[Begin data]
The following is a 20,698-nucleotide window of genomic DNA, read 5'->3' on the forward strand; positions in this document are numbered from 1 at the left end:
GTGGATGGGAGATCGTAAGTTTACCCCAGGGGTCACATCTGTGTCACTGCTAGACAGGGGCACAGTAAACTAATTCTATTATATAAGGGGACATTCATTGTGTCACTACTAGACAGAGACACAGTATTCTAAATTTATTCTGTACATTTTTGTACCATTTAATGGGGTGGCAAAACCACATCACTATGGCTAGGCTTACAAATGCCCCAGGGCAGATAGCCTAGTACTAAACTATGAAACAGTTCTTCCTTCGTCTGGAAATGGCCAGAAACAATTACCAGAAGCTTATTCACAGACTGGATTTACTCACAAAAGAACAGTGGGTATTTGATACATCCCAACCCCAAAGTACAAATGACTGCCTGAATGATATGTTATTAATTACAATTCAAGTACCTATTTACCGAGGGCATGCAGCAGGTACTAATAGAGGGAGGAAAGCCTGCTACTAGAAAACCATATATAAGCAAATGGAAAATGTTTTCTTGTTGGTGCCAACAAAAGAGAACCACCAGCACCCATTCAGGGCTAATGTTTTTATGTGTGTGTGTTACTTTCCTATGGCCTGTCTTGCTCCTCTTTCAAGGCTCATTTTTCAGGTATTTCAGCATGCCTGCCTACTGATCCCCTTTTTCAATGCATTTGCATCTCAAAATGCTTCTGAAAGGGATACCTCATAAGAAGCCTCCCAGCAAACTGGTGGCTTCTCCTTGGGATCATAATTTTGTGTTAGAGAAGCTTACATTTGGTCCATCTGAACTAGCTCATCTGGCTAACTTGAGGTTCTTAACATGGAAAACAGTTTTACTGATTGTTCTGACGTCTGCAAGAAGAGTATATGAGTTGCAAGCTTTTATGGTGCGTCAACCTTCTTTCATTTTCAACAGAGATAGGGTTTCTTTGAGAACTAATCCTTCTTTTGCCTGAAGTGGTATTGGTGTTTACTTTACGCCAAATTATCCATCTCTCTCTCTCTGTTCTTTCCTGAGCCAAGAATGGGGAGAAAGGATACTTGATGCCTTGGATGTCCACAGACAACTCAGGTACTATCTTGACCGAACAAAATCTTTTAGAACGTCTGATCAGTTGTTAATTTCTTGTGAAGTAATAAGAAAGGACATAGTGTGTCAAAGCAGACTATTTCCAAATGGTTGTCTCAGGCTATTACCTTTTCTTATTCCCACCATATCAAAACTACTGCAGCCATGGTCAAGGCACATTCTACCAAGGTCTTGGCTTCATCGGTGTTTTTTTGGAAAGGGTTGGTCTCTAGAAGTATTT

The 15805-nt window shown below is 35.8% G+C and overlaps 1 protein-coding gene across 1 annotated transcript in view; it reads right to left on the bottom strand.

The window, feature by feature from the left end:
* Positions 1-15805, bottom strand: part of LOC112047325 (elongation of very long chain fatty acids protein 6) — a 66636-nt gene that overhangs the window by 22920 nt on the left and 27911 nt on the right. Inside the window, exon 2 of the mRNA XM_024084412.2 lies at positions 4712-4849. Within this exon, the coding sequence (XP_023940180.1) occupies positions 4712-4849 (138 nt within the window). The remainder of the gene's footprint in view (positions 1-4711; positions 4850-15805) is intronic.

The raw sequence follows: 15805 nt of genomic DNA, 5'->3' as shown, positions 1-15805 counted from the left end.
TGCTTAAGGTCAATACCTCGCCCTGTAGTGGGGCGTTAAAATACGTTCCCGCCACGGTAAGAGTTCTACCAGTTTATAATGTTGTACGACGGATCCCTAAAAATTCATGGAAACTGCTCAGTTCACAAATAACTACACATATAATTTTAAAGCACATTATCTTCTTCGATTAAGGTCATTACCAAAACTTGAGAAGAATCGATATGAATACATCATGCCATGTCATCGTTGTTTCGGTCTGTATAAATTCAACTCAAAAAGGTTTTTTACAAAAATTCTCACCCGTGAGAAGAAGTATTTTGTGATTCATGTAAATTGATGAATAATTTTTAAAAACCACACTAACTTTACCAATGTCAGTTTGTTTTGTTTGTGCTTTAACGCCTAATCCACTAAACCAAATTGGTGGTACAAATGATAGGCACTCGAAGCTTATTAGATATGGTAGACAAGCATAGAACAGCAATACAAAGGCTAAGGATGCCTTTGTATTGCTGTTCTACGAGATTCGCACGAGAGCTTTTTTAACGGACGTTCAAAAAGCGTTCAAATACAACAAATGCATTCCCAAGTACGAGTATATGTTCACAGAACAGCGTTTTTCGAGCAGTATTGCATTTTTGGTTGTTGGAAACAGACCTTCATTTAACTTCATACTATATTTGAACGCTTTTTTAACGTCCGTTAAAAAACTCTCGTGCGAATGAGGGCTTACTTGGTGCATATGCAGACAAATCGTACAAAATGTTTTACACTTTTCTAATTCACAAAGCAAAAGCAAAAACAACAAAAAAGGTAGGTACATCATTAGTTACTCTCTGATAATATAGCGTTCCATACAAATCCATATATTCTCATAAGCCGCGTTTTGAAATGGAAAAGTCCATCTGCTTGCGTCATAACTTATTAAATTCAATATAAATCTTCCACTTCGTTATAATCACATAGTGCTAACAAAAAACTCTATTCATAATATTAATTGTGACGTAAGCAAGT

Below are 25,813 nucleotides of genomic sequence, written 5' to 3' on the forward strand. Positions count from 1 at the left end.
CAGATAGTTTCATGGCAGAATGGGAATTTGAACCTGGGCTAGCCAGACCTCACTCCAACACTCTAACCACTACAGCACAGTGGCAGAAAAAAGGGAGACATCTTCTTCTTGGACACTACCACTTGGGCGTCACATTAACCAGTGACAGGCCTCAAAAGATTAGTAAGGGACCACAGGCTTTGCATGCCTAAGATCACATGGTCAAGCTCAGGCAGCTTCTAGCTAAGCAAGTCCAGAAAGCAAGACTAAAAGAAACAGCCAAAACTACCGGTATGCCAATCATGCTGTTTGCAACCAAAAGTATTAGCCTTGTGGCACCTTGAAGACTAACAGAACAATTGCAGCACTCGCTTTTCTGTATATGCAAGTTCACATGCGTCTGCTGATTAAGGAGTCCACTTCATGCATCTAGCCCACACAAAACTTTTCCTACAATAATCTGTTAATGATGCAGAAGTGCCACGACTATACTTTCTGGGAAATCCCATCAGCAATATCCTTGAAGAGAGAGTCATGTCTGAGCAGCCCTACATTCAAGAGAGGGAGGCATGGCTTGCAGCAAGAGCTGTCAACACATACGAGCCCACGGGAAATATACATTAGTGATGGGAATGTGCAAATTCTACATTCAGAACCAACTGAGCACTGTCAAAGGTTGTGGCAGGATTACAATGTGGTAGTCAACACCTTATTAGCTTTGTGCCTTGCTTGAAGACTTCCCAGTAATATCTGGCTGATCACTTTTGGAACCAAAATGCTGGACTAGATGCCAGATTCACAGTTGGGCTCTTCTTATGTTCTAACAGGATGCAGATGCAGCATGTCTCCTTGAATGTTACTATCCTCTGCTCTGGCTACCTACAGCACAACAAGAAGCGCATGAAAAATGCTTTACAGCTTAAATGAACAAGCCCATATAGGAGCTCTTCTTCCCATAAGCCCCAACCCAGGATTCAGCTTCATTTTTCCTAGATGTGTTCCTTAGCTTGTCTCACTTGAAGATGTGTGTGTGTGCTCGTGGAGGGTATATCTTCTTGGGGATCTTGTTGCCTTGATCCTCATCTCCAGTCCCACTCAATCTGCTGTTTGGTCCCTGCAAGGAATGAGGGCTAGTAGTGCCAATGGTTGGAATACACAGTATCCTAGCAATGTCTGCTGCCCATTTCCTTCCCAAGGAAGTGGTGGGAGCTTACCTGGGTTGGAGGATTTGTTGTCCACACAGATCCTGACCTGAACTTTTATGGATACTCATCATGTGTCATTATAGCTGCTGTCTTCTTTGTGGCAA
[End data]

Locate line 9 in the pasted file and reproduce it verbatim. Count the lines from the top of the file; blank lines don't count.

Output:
CAGATAGTTTCATGGCAGAATGGGAATTTGAACCTGGGCTAGCCAGACCTCACTCCAACACTCTAACCACTACAGCACAGTGGCAGAAAAAAGGGAGACATCTTCTTCTTGGACACTACCACTTGGGCGTCACATTAACCAGTGACAGGCCTCAAAAGATTAGTAAGGGACCACAGGCTTTGCATGCCTAAGATCACATGGTCAAGCTCAGGCAGCTTCTAGCTAAGCAAGTCCAGAAAGCAAGACTAAAAGAAACAGCCAAAACTACCGGTATGCCAATCATGCTGTTTGCAACCAAAAGTATTAGCCTTGTGGCACCTTGAAGACTAACAGAACAATTGCAGCACTCGCTTTTCTGTATATGCAAGTTCACATGCGTCTGCTGATTAAGGAGTCCACTTCATGCATCTAGCCCACACAAAACTTTTCCTACAATAATCTGTTAATGATGCAGAAGTGCCACGACTATACTTTCTGGGAAATCCCATCAGCAATATCCTTGAAGAGAGAGTCATGTCTGAGCAGCCCTACATTCAAGAGAGGGAGGCATGGCTTGCAGCAAGAGCTGTCAACACATACGAGCCCACGGGAAATATACATTAGTGATGGGAATGTGCAAATTCTACATTCAGAACCAACTGAGCACTGTCAAAGGTTGTGGCAGGATTACAATGTGGTAGTCAACACCTTATTAGCTTTGTGCCTTGCTTGAAGACTTCCCAGTAATATCTGGCTGATCACTTTTGGAACCAAAATGCTGGACTAGATGCCAGATTCACAGTTGGGCTCTTCTTATGTTCTAACAGGATGCAGATGCAGCATGTCTCCTTGAATGTTACTATCCTCTGCTCTGGCTACCTACAGCACAACAAGAAGCGCATGAAAAATGCTTTACAGCTTAAATGAACAAGCCCATATAGGAGCTCTTCTTCCCATAAGCCCCAACCCAGGATTCAGCTTCATTTTTCCTAGATGTGTTCCTTAGCTTGTCTCACTTGAAGATGTGTGTGTGTGCTCGTGGAGGGTATATCTTCTTGGGGATCTTGTTGCCTTGATCCTCATCTCCAGTCCCACTCAATCTGCTGTTTGGTCCCTGCAAGGAATGAGGGCTAGTAGTGCCAATGGTTGGAATACACAGTATCCTAGCAATGTCTGCTGCCCATTTCCTTCCCAAGGAAGTGGTGGGAGCTTACCTGGGTTGGAGGATTTGTTGTCCACACAGATCCTGACCTGAACTTTTATGGATACTCATCATGTGTCATTATAGCTGCTGTCTTCTTTGTGGCAA